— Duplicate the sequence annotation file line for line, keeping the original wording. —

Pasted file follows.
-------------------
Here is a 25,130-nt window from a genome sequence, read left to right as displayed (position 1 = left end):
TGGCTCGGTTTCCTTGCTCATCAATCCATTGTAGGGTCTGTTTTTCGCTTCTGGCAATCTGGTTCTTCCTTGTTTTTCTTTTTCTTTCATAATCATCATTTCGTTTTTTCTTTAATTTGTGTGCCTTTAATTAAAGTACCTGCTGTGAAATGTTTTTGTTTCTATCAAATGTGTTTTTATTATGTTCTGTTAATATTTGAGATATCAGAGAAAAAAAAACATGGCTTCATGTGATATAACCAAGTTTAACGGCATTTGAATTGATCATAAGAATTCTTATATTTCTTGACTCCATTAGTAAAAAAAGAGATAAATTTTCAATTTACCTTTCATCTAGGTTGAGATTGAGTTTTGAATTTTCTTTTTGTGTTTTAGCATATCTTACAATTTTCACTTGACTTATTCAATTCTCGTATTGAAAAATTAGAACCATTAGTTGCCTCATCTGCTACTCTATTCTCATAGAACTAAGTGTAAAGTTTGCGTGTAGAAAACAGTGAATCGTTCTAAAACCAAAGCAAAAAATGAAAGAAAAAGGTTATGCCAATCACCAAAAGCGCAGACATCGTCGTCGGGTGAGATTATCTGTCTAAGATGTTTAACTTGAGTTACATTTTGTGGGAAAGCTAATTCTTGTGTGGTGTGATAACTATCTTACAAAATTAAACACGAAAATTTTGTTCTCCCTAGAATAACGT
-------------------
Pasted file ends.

Here is a 25,130-nt window from a genome sequence, read left to right as displayed (position 1 = left end):
TGGCTCGGTTTCCTTGCTCATCAATCCATTGTAGGGTCTGTTTTTCGCTTCTGGCAATCTGGTTCTTCCTTGTTTTTCTTTTTCTTTCATAATCATCATTTCGTTTTTTCTTTAATTTGTGTGCCTTTAATTAAAGTACCTGCTGTGAAATGTTTTTGTTTCTATCAAATGTGTTTTTATTATGTTCTGTTAATATTTGAGATATCAGAGAAAAAAAAACATGGCTTCATGTGATATAACCAAGTTTAACGGCATTTGAATTGATCATAAGAATTCTTATATTTCTTGACTCCATTAGTAAAAAAAGAGATAAATTTTCAATTTACCTTTCATCTAGGTTGAGATTGAGTTTTGAATTTTCTTTTTGTGTTTTAGCATATCTTACAATTTTCACTTGACTTATTCAATTCTCGTATTGAAAAATTAGAACCATTAGTTGCCTCATCTGCTACTCTATTCTCATAGAACTAAGTGTAAAGTTTGCGTGTAGAAAACAGTGAATCGTTCTAAAACCAAAGCAAAAAATGAAAGAAAAAGGTTATGCCAATCACCAAAAGCGCAGACATCGTCGTCGGGTGAGATTATCTGTCTAAGATGTTTAACTTGAGTTACATTTTGTGGGAAAGCTAATTCTTGTGTGGTGTGATAACTATCTTACAAAATTAAACACGAAAATTTTGTTCTCCCTAGAATAACGT